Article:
Examining the long-term recovery from tsunamis
Over the past few years I’ve taken part in several Earthquake Engineers Field Investigation Team (EEFIT) missions. Most recently, I was Deputy Team Leader on a mission that went to Palu Bay, Indonesia, in 2018. I was asked to lead this one to the Indonesian island of Sumatra to investigate the long-term recovery following the 2004 Indian Ocean tsunami, and to compare the recovery there to that in Palu. It links directly to my research into the effects of tsunami wave loading on structures along the coast, and the associated flooding and debris flows.
 
What did you know about the region before travelling there?
Like many people, I had seen the horrific images from the tsunami on our TVs over Christmas and New Year in 2004. To visit the particular location where there had been so much devastation was sobering. Indonesia is a vast country, and the fourth most populated in the world. Because of that, and despite having been to Sulawesi fairly recently, there were some differences in culture, food and religious influence. It’s all too easy to focus on professional engineering interests, but these types of missions reveal the human side of catastrophes too.
<p>Indonesian landscape, post Tsunami.&nbsp;</p>
Did what you saw on the ground chime with that or was it more surprising first hand?
Much of the area has recovered, in the 18 years since the event. Many of the buildings have been rebuilt since 2004, but some of the damaged structures do still remain. There are bridge piers without a bridge deck, a hospital building with all the interiors removed, and obviously much more. You can also read from the landscape where new vegetation has grown, with a line of fresh vegetation up to perhaps 15 metres above the sea level, revealing the run-up height of the tsunami near a particular cove we visited.
 
How did it compare to tsunami damage you’ve seen elsewhere?
There’s a depressing familiarity in the damaged buildings at least, that is, in the few that have remained. But given the time that has elapsed many of the scars have been healed, superficially at least. One of the big contrasts is with Japan’s recovery after the 2011 Tohoku earthquake and tsunami. There, they have rebuilt giant coastal defences in certain places, determined to defend against the threat of the sea.
 
What did you, and rest of the EEFIT team, do during your visit?
For our visit, we worked closely with Indonesian partners at the Tsunami and Disaster Research Mitigation Centre at Syiah Kuala University in Banda Aceh. We conducted focused group discussions with stakeholders, observed ongoing public engagement events, organised by TDMRC, such as the promotion of evacuation routes using ‘serious games’ and gave a research presentation. We also conducted site surveys and field observations at a variety of locations, including to vertical evacuation structures.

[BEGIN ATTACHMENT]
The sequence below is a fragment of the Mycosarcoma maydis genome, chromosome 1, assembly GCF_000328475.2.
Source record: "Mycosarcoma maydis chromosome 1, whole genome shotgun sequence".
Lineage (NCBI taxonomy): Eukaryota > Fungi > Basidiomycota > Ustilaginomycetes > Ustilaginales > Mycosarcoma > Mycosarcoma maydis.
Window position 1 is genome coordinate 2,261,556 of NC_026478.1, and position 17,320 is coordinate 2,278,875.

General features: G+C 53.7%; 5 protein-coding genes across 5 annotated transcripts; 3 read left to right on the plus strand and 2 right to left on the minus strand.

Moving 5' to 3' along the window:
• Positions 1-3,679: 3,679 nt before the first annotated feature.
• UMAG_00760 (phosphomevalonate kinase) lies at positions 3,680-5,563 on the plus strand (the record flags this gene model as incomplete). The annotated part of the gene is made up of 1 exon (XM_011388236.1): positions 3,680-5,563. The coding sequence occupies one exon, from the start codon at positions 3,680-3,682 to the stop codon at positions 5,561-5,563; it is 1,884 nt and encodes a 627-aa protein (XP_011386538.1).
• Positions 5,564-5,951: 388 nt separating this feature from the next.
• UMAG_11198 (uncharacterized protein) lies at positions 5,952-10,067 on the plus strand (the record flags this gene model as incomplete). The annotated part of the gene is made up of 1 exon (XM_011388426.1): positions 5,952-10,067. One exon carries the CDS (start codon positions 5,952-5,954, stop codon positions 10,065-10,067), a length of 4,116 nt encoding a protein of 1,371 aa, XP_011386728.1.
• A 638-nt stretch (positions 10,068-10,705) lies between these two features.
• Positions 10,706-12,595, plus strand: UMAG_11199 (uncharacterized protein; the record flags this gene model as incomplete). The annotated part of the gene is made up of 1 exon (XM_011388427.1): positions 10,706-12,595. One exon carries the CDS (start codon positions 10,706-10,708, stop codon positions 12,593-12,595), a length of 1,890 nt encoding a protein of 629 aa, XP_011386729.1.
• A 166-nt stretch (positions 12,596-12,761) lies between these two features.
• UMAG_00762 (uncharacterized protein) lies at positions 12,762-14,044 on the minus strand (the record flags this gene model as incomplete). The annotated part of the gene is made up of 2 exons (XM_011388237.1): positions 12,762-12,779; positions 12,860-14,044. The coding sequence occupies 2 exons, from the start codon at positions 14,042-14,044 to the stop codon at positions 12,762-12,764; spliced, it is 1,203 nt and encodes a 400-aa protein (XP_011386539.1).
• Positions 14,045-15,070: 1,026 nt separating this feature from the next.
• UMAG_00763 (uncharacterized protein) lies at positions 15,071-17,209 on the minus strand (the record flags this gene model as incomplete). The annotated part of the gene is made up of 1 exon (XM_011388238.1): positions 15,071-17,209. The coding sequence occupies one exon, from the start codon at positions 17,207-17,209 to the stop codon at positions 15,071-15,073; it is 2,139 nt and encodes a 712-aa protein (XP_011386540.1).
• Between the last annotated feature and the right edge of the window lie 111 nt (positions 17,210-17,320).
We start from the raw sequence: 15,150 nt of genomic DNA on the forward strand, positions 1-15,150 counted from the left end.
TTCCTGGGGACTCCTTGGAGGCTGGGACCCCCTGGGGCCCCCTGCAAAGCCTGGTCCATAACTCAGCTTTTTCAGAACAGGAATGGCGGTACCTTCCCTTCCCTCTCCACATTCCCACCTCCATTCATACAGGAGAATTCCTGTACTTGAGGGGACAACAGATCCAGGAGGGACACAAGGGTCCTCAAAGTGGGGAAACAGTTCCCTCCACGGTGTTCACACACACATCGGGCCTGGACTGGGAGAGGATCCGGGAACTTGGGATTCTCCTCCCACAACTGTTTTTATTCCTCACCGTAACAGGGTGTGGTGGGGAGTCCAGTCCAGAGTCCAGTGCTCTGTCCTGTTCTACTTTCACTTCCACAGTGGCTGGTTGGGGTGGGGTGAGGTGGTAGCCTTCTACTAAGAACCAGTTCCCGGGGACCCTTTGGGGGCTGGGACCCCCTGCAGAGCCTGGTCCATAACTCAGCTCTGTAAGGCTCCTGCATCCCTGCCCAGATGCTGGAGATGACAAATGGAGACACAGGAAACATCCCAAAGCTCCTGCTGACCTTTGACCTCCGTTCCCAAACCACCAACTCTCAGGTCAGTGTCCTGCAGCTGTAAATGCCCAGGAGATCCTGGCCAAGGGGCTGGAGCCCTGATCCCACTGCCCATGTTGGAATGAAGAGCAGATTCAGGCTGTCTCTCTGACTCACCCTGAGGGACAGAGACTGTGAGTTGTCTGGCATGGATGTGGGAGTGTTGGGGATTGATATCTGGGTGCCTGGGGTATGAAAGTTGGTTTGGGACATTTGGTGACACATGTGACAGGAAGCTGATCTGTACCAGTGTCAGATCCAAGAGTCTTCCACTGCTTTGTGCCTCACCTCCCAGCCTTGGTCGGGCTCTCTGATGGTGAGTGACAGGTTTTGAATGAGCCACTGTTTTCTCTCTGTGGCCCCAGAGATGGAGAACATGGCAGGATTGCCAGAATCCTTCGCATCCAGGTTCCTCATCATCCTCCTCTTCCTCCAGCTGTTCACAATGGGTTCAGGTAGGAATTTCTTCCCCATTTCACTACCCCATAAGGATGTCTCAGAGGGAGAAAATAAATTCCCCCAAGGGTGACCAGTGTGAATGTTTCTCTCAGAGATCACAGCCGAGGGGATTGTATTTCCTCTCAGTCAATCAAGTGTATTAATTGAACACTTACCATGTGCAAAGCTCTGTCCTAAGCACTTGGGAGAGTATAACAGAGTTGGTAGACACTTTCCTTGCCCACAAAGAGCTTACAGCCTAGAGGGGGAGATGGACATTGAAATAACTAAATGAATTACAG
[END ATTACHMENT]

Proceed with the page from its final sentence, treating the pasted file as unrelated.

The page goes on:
Working with the local partners, we also spoke to residents who shared some of their experiences of the 2004 event. They also spoke about their thoughts on how communities might be able to respond to future threats. Our local partners also had their own stories to tell. Two of them had each lost 15 members of their wider families, and the event had a direct impact on the career paths that they had subsequently taken.
 
What will happen with the information you gathered in Banda Aceh?
One of the main objectives of an EEFIT mission is to communicate lessons learned from these events. We will have a period of report-writing and will deliver a presentation in London in early 2023. We will also be producing academic papers on our findings, and produced a daily blog of our initial thoughts.
The mission to Banda Aceh is just one of three EEFIT missions taking place this autumn, with another mission to Palu Bay and one to Thailand (which I’m also leading). Findings from these locations around the Indian Ocean will be compared and contrasted in one mission report. I would hope to work with our Indonesian partners again, possibly with some modelling work in our COAST Laboratory. 
<p>Building on the Indonesian coast post Tsunami&nbsp;</p>
<p>Destroyed Indonesian police helicopter in field.&nbsp;</p>
<p>Indonesia post 2004 Tsunami <br></p>
<p>EEFIT team working in Indonesia.&nbsp;</p>
<p>A male member of the&nbsp;Earthquake Engineers Field Investigation Team measuring a structure with a female.&nbsp;</p>